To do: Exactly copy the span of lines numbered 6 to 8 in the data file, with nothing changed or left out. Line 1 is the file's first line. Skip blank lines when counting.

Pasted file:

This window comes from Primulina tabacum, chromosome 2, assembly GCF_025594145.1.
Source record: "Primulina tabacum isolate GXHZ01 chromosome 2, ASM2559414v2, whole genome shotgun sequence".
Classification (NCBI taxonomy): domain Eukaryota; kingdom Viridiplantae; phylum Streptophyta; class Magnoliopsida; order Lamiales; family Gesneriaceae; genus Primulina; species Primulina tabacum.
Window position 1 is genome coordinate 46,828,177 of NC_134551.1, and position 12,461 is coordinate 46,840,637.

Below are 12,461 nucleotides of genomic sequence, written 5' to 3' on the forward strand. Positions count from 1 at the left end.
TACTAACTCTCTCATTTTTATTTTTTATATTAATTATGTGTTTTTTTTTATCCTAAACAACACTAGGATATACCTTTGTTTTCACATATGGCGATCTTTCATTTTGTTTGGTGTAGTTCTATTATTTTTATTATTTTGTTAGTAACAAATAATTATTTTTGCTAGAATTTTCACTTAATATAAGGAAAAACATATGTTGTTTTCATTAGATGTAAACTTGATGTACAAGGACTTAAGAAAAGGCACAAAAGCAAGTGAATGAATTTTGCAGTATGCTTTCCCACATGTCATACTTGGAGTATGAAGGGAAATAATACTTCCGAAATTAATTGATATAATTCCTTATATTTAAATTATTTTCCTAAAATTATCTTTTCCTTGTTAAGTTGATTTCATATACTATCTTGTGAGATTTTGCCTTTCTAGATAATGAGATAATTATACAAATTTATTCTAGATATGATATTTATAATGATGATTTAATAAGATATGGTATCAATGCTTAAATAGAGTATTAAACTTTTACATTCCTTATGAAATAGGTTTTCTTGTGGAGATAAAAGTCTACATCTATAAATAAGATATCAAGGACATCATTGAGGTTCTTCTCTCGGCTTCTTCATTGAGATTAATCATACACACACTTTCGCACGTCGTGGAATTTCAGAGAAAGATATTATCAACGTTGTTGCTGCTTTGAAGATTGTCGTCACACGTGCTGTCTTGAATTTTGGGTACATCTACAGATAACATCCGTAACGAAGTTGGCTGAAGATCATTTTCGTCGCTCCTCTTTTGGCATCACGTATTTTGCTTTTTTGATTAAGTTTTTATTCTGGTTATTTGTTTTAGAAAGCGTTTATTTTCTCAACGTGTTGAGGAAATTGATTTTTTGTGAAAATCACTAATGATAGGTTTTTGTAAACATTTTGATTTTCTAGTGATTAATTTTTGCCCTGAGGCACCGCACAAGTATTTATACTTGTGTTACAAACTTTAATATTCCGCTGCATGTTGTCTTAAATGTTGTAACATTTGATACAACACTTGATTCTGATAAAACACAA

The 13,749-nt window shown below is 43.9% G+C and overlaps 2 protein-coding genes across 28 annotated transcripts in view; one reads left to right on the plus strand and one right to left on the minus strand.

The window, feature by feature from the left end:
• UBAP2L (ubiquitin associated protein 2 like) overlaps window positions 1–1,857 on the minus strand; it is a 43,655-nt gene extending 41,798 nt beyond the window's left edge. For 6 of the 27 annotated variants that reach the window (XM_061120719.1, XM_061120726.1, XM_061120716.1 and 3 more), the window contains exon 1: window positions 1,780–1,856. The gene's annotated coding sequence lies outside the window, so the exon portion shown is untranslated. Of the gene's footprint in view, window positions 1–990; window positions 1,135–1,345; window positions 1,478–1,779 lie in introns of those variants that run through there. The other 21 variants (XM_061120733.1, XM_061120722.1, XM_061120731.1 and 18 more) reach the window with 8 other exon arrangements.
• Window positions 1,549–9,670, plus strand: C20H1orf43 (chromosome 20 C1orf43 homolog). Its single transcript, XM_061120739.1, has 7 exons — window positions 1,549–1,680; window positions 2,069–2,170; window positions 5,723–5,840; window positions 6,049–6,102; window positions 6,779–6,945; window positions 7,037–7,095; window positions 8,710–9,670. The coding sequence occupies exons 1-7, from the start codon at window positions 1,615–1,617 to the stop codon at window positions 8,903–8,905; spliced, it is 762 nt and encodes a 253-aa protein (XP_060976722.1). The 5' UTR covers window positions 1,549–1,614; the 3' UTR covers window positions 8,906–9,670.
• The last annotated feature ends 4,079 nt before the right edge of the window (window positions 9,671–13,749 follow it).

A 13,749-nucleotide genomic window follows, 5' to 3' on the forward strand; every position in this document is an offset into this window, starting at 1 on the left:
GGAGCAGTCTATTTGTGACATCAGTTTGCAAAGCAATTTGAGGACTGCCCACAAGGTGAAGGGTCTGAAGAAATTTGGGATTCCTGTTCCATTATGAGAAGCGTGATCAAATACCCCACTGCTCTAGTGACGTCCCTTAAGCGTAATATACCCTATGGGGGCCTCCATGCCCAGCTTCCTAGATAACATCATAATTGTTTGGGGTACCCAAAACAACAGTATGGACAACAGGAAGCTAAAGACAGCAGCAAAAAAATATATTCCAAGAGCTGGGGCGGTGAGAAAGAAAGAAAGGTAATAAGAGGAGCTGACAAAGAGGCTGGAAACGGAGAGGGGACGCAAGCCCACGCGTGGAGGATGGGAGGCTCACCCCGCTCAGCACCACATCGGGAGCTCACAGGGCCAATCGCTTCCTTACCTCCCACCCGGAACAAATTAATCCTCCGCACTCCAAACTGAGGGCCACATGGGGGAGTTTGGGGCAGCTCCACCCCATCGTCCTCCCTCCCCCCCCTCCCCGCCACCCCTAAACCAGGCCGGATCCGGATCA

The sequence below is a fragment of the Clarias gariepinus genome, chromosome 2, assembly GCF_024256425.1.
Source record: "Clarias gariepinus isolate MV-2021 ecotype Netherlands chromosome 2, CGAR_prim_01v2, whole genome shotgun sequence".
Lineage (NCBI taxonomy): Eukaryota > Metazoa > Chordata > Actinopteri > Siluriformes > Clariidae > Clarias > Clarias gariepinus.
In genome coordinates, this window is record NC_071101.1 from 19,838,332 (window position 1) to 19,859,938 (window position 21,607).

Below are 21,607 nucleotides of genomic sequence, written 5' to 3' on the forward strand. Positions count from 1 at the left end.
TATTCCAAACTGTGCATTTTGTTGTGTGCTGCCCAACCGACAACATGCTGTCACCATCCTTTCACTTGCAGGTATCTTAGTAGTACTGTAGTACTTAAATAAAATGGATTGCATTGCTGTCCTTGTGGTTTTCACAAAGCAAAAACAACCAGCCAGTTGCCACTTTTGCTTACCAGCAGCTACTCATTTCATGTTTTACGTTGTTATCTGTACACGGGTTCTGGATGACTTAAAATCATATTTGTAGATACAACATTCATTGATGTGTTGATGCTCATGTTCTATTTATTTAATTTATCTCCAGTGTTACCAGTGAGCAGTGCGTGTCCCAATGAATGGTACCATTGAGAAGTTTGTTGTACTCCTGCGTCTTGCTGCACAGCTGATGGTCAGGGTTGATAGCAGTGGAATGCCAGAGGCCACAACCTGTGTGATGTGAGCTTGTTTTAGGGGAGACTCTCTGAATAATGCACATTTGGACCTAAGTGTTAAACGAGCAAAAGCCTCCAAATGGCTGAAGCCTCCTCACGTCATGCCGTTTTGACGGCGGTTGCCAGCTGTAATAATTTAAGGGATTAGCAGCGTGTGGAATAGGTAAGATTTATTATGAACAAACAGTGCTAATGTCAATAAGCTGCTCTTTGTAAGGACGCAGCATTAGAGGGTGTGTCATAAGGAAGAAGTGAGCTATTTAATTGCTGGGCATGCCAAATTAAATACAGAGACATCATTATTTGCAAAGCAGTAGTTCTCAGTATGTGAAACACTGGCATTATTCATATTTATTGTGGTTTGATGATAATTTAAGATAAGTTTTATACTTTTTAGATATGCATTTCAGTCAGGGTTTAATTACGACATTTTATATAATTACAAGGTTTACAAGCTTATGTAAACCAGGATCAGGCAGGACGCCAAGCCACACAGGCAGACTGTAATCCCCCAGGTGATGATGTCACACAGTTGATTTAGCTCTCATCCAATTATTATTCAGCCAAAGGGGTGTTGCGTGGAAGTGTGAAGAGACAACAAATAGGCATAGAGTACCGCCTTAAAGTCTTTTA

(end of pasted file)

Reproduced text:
TACTAACTCTCTCATTTTTATTTTTTATATTAATTATGTGTTTTTTTTTATCCTAAACAACACTAGGATATACCTTTGTTTTCACATATGGCGATCTTTCATTTTGTTTGGTGTAGTTCTATTATTTTTATTATTTTGTTAGTAACAAATAATTATTTTTGCTAGAATTTTCACTTAATATAAGGAAAAACATATGTTGTTTTCATTAGATGTAAACTTGATGTACAAGGACTTAAGAAAAGGCACAAAAGCAAGTGAATGAATTTTGCAGTATGCTTTCCCACATGTCATACTTGGAGTATGAAGGGAAATAATACTTCCGAAATTAATTGATATAATTCCTTATATTTAAATTATTTTCCTAAAATTATCTTTTCCTTGTTAAGTTGATTTCATATACTATCTTGTGAGATTTTGCCTTTCTAGATAATGAGATAATTATACAAATTTATTCTAGATATGATATTTATAATGATGATTTAATAAGATATGGTATCAATGCTTAAATAGAGTATTAAACTTTTACATTCCTTATGAAATAGGTTTTCTTGTGGAGATAAAAGTCTACATCTATAAATAAGATATCAAGGACATCATTGAGGTTCTTCTCTCGGCTTCTTCATTGAGATTAATCATACACACACTTTCGCACGTCGTGGAATTTCAGAGAAAGATATTATCAACGTTGTTGCTGCTTTGAAGATTGTCGTCACACGTGCTGTCTTGAATTTTGGGTACATCTACAGATAACATCCGTAACGAAGTTGGCTGAAGATCATTTTCGTCGCTCCTCTTTTGGCATCACGTATTTTGCTTTTTTGATTAAGTTTTTATTCTGGTTATTTGTTTTAGAAAGCGTTTATTTTCTCAACGTGTTGAGGAAATTGATTTTTTGTGAAAATCACTAATGATAGGTTTTTGTAAACATTTTGATTTTCTAGTGATTAATTTTTGCCCTGAGGCACCGCACAAGTATTTATACTTGTGTTACAAACTTTAATATTCCGCTGCATGTTGTCTTAAATGTTGTAACATTTGATACAACACTTGATTCTGATAAAACACAA

The 13,749-nt window shown below is 43.9% G+C and overlaps 2 protein-coding genes across 28 annotated transcripts in view; one reads left to right on the plus strand and one right to left on the minus strand.

The window, feature by feature from the left end: